Have you come across the podcast series called Pod Save America?
One of their pods, alarmingly called Attack of the Racist Babies, centres on the ordeal of Supreme Court nominee Judge Ketanji Brown Jackson as she was interrogated by nasty white Republican senators. Judge Jackson is the first black woman to ever be nominated to the Supreme Court. An institution with the power to improve the lives of the population it serves.
During the interrogation, it became clear that the senators want to ban interracial marriage, access to birth control, transgender transitioning, and gay marriage. One of the podcasters succinctly said that if the Republicans got back into power “they will fuck with your life if they win. They will fuck with who you are, who you marry, what you look like, what you do with your own body, what kind of health care you can get, how easy it is for you to vote and whether your vote will even count”.
Non-Republicans were held up in this podcast as people more likely to be tolerant of different cultures and ways of living and being.
I thought of a recent conversation with a friend over mugs of tea and the demands of Michael, a small black and white cat, about how to define the term cultural competency. There is a lot written in New Zealand about how we can be culturally competent in our work lives by understanding the ethnic cultures of clients and co-workers, pronouncing names correctly, speaking a little of their languages, and being respectful of their social mores.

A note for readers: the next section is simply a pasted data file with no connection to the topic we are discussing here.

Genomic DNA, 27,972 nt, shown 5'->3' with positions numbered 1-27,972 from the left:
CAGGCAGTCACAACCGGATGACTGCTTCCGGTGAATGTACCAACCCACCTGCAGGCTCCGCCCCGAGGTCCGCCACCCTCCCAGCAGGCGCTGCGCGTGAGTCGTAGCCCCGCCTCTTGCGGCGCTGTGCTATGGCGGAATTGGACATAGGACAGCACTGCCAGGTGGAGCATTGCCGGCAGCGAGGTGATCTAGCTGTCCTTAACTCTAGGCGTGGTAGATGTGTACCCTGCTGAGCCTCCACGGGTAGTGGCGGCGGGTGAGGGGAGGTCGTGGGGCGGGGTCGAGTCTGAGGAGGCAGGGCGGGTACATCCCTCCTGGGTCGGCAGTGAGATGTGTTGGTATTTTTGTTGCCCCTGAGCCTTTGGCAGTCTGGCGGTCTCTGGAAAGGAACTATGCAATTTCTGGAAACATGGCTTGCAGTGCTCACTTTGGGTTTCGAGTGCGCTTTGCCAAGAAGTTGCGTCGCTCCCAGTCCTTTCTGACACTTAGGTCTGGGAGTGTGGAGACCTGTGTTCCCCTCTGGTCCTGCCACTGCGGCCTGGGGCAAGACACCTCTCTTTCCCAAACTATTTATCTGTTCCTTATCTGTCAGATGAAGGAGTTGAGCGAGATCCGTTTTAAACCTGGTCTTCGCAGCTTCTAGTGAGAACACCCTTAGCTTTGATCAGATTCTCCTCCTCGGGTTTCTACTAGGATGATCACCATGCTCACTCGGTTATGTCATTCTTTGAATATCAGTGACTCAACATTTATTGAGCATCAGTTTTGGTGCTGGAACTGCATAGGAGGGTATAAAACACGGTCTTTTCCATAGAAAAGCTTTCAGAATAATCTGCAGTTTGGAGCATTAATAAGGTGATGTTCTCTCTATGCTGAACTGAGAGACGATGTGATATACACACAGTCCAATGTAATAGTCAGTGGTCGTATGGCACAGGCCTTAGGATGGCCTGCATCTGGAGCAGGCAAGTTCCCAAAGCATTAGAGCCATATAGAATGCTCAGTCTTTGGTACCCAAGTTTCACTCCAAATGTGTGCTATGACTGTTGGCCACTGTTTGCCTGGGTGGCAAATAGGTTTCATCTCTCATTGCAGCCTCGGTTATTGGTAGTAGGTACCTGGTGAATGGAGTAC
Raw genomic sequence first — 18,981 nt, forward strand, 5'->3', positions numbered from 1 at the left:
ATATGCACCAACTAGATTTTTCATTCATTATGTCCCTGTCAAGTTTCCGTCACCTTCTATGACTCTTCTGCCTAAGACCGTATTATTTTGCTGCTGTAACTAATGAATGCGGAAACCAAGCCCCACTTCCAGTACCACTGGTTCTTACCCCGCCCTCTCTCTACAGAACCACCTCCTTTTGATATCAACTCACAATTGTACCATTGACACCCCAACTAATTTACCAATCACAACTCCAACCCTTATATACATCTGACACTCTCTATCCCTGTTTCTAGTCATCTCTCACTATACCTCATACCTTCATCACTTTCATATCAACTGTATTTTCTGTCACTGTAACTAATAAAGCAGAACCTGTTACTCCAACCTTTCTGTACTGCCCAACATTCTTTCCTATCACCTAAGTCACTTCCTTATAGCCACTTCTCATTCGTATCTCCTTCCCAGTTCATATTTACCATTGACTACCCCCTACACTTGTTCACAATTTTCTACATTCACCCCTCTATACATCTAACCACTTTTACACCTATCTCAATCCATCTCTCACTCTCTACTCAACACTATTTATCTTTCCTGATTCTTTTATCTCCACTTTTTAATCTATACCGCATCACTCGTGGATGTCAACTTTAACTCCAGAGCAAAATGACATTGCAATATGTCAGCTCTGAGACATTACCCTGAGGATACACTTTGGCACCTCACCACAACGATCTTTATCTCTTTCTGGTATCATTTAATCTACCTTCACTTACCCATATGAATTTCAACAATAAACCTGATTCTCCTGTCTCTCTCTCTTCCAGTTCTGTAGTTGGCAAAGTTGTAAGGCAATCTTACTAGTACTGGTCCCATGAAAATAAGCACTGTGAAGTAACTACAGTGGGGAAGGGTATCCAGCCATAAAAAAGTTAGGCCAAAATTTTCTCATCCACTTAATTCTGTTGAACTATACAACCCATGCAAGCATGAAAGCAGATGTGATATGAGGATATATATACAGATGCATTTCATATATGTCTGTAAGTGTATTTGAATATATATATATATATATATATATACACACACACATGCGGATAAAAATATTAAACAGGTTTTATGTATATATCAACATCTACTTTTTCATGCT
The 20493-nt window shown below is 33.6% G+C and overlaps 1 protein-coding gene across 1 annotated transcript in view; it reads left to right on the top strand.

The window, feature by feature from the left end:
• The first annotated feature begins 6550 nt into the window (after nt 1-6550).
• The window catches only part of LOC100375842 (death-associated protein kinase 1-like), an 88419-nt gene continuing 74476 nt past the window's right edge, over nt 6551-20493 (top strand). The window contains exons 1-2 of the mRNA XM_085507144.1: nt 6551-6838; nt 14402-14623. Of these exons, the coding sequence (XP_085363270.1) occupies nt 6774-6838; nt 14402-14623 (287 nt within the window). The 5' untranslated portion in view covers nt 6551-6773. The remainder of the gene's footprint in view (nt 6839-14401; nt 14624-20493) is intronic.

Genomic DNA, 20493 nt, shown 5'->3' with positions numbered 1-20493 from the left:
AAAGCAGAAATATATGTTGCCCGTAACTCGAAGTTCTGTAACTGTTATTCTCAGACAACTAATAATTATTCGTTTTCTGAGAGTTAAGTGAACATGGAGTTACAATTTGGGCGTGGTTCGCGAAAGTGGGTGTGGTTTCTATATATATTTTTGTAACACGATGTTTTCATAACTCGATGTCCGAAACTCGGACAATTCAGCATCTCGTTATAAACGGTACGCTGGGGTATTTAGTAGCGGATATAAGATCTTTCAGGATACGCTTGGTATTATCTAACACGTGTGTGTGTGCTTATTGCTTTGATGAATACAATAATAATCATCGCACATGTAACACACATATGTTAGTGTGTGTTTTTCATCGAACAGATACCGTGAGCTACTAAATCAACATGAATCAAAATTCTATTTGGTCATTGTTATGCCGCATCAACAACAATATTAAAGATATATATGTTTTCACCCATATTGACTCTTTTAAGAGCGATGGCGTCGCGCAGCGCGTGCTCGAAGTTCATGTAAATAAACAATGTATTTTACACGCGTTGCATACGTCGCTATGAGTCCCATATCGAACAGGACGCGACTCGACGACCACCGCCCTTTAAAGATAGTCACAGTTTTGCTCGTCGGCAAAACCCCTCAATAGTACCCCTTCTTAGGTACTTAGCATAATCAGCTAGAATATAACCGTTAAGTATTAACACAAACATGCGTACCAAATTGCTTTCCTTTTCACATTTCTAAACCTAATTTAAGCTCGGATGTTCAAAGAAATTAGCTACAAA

Cultural competency could also be broadened in scope from ethnicity to include sexual orientation, gender identity, religion, disability, and other types of culture.
At this personal level, cultural competency seems to reflect those age-old principles of tolerance and understanding. And at an organisational level? Cultural competency could incorporate a lot more.
Staff hiring practices could reflect back to the country our ethnic, gender, disability and other composition: 17% Māori, 8% Pasifika, 15% Asian, 24% disabled and so on. Check out some statistics.
And remuneration could be fair. You wouldn’t want to see, for example, a disabled transgender employee being paid about half the salary of an able-bodied heterosexual employee who was doing the same job.
And power could be shared. Facilitating a diverse workforce is one thing. Allowing diversity to be reflected around the senior management table is another. Cultural competency may never be more than lip service if decisions cannot be made in true partnership with other cultures in our community.